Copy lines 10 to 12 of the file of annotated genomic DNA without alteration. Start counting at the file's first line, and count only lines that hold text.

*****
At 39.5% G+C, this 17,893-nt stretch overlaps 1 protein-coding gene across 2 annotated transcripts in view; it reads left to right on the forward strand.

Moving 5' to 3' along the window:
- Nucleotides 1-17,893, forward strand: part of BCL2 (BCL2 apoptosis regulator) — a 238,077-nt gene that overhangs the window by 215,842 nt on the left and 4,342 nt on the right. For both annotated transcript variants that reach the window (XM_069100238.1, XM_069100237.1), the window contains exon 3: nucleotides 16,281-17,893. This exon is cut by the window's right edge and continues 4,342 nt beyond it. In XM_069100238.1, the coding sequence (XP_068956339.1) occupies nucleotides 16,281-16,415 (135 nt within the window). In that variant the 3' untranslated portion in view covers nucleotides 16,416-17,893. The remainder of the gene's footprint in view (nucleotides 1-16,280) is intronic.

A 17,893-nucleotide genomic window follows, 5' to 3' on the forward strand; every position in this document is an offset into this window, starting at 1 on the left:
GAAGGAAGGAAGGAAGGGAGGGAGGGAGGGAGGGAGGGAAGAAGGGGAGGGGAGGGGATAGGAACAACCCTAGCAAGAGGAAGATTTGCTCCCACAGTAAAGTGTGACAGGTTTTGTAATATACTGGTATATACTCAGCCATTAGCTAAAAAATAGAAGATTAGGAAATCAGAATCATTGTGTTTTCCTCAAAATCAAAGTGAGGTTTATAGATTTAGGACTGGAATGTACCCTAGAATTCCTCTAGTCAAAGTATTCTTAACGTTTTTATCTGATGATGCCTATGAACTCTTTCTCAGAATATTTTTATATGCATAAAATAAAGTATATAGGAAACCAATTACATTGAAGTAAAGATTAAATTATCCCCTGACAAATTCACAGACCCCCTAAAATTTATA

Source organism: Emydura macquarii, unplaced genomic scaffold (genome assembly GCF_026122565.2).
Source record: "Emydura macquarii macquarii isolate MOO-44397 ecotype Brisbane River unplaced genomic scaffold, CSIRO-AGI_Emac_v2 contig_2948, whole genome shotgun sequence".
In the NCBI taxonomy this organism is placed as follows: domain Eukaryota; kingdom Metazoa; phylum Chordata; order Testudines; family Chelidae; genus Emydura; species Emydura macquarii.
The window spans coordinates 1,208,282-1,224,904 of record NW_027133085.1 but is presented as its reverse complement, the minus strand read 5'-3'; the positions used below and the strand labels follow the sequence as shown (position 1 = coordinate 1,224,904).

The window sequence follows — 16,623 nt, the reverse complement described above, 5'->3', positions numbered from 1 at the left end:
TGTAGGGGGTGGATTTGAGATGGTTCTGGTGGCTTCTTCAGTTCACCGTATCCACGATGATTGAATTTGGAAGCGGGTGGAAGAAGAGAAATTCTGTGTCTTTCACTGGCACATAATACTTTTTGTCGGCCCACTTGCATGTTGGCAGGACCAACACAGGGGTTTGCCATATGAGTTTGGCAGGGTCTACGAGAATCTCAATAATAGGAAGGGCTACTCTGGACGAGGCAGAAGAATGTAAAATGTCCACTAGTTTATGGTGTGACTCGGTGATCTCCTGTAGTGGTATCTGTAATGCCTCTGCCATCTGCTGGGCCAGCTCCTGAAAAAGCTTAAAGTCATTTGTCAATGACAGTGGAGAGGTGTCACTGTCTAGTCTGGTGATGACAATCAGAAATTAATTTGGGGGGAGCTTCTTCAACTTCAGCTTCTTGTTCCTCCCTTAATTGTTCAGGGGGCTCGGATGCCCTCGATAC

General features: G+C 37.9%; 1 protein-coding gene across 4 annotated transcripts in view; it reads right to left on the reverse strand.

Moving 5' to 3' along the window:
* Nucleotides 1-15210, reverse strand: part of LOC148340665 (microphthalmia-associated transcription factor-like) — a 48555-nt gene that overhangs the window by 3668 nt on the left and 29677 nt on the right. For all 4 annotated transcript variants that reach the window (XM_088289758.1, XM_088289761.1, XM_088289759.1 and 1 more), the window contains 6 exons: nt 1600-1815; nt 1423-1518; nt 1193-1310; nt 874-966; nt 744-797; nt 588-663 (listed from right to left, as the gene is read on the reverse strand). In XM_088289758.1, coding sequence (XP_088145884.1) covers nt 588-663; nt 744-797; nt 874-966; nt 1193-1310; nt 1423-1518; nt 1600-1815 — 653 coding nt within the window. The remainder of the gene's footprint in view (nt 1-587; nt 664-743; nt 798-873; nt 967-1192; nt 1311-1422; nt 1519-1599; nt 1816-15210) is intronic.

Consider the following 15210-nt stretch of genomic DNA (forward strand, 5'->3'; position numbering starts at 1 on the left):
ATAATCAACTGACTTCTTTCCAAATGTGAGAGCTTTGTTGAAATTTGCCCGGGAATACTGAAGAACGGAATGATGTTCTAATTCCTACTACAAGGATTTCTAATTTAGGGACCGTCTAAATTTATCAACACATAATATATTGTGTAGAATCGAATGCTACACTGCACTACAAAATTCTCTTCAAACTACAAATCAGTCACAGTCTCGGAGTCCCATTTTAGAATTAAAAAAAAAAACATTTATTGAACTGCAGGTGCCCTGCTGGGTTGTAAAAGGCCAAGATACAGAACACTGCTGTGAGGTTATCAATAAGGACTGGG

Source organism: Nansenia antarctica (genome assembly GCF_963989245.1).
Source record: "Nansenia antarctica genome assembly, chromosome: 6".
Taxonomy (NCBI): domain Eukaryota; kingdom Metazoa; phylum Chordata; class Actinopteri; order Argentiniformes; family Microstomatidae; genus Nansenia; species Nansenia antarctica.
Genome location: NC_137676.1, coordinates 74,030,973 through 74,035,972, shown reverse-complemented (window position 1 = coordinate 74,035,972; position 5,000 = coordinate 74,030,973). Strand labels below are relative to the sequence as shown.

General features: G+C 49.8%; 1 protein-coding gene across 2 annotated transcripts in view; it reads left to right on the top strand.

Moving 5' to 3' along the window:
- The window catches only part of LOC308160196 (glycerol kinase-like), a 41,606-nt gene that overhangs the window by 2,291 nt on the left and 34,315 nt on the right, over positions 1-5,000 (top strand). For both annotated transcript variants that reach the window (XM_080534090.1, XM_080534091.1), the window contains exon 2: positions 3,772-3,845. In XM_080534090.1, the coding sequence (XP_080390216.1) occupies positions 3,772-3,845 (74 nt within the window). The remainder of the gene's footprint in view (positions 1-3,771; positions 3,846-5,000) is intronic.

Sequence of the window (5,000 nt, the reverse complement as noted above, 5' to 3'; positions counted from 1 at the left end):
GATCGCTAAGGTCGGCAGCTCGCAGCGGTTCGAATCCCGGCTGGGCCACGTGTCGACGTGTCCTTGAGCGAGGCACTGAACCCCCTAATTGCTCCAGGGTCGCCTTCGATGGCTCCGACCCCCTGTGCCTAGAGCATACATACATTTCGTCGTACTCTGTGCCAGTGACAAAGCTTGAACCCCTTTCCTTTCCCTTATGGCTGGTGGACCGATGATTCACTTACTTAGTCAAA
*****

The window sequence follows — 16,623 nt, the reverse complement described above, 5'->3', positions numbered from 1 at the left end:
TGTAGGGGGTGGATTTGAGATGGTTCTGGTGGCTTCTTCAGTTCACCGTATCCACGATGATTGAATTTGGAAGCGGGTGGAAGAAGAGAAATTCTGTGTCTTTCACTGGCACATAATACTTTTTGTCGGCCCACTTGCATGTTGGCAGGACCAACACAGGGGTTTGCCATATGAGTTTGGCAGGGTCTACGAGAATCTCAATAATAGGAAGGGCTACTCTGGACGAGGCAGAAGAATGTAAAATGTCCACTAGTTTATGGTGTGACTCGGTGATCTCCTGTAGTGGTATCTGTAATGCCTCTGCCATCTGCTGGGCCAGCTCCTGAAAAAGCTTAAAGTCATTTGTCAATGACAGTGGAGAGGTGTCACTGTCTAGTCTGGTGATGACAATCAGAAATTAATTTGGGGGGAGCTTCTTCAACTTCAGCTTCTTGTTCCTCCCTTAATTGTTCAGGGGGCTCGGATGCCCTCGATAC

General features: G+C 37.9%; 1 protein-coding gene across 4 annotated transcripts in view; it reads right to left on the reverse strand.